Friday, July 1, 2011

Bears, moose and other creatures


We just had our weekly barbecue. Well, it's been pizza twice because of rain, but tonight we barbecued. And ate strawberries with insane amounts of whipped cream. Nom nom nom.

Yesterday we talked about publishing. How we need to create a business person next to our writer person and editor person, so be able to separate the art of writing from the business of getting published. Evil Overlord, having worked as an editor at Bantam Doubleday Dell, has great insights into the publishing world.

My business persona will be called Kecke, and will work at a very informal office where suit and tie are not required. Upon my return to Sweden, he will start researching markets for my stories, and list the various magazines, websites and other markets according to genre and importance. Once I have a story ready it goes to the first, most desirable market for that type of story. If they don't buy it, on to number two. And so on.

Embrace your rejections, Overlord said. Keep them in a drawer. She gave examples of Odyssey grads that had gotten well over 100 rejections before they sold a story. The lesson here is to keep at it, keep at it, keep at it. Over 50 percent of Odyssey graduates go on to be published. Those that don't are those that give up, for whatever reason.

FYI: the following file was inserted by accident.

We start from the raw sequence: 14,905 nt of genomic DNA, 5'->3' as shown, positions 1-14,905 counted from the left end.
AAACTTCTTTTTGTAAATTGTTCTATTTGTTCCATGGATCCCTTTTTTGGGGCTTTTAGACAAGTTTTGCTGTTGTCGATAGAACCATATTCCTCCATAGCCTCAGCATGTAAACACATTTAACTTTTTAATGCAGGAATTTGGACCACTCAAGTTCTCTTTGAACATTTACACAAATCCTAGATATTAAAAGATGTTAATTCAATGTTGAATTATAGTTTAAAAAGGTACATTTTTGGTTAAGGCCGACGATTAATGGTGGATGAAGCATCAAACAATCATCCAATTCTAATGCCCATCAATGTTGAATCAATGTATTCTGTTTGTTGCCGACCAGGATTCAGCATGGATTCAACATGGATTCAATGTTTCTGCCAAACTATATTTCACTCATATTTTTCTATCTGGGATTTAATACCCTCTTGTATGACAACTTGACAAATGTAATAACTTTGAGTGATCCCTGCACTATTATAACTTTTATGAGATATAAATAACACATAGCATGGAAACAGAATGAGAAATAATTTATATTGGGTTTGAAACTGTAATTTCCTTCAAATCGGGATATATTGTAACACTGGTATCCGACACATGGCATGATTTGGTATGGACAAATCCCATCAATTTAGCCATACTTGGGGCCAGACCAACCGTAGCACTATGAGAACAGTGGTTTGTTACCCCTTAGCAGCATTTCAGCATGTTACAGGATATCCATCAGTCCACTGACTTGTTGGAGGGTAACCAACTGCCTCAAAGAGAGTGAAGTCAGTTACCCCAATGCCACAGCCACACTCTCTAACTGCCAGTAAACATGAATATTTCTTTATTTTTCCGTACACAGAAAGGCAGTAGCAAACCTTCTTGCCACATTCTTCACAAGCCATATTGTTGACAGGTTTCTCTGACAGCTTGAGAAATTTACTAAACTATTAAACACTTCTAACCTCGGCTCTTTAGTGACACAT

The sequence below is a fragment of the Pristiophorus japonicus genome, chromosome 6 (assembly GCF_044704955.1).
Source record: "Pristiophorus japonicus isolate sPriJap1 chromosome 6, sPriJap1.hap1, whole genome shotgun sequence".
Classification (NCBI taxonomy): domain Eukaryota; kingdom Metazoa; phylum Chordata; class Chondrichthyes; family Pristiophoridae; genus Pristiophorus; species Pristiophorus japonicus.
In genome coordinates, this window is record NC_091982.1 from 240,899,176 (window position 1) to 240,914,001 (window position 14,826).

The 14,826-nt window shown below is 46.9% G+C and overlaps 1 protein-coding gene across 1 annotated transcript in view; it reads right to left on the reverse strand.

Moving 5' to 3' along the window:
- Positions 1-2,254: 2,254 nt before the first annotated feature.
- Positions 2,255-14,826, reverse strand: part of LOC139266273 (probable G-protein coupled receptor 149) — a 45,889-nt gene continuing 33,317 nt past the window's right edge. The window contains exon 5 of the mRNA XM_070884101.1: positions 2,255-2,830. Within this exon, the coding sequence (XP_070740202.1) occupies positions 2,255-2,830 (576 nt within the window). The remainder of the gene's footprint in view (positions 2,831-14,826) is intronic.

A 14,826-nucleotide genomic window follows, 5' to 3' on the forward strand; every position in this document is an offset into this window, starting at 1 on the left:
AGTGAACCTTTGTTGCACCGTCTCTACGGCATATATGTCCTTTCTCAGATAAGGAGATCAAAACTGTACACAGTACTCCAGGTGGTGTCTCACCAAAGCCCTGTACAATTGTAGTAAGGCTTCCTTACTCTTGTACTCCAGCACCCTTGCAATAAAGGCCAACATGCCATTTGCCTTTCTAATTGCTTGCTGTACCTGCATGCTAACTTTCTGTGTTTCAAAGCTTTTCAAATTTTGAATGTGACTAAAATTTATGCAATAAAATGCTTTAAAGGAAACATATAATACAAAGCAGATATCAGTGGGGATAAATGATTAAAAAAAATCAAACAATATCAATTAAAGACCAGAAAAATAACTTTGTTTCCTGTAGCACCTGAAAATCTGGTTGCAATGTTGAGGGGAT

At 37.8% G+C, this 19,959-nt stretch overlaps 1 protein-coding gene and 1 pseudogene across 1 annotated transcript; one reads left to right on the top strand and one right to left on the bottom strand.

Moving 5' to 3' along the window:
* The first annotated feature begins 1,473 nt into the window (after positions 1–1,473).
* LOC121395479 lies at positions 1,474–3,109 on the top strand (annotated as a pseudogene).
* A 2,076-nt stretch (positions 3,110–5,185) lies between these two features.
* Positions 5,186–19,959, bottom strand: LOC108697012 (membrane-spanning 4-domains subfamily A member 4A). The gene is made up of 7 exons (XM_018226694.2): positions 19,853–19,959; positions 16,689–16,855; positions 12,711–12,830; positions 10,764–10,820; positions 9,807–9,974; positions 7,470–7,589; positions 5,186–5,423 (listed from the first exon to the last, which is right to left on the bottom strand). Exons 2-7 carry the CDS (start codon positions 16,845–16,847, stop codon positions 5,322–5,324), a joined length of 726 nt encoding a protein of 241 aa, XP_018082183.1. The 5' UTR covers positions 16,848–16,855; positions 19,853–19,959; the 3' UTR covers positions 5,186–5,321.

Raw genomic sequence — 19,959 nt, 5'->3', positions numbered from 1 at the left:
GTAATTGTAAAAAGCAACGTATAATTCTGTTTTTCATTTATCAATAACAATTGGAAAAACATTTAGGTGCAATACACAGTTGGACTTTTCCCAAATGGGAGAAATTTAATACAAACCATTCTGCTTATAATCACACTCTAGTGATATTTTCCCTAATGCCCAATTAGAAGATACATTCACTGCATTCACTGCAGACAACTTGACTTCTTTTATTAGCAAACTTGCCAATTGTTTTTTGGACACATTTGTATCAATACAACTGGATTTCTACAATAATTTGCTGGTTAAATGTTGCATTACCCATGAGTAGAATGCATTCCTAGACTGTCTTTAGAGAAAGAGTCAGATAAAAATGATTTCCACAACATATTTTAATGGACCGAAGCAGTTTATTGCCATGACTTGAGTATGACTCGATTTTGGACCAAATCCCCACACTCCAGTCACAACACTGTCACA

Last night, another late night walk. It's nice to get out of the apartment, if only to walk around campus. One of the campus security guards informed us that we might meet moose. Two moose had been caught on the security cameras the night before, in the baseball field. Eating? Practicing? No one knows.

Saw some more fireflies. So cool.

Today Elizabeth Bear was our guest lecturer. She lectured on plot structure, from the Aristotelean structure (inciting incident, crisis, conclusion, everything usually takes place in one place and in a very narrow window of time) to the epic structure (different characters and thematic arcs are intertwined and overlapping, there's always something going on for someone or something cathartic for someone else). It was very interesting, and especially so when we, as a group, created three Hollywood movie structures in less than 20 minutes

The best one:
A horror movie. Peter the plumber has to choose between his prized pumpkins and his son, while a goblin attempts to steal the pumpkins and turn the son into a pumpkin creature. In the end, Peter prevails against the goblin and chooses his son over the pumpkins (the Satisfying Ending). "I will never ignore you for a pumpkin patch again," he sobs as he hugs his son. After the credits, Peter walks through his garden, planting squash.

Quote of the day, related to the above:
Elizabeth: So we have Peter, a plumber who eats pumpkins. What's his problem?
Dundee: Alliteration.

In thirty minutes I will arm myself with laptop and headphones and head over to the other house for a write-athon. Whoever writes the most in an hour wins. I trounced Sarah Palin the other night, with 1100 words against her 600. Yeah! So I'm confident. Which probably means I'm going down in flames. We shall see.

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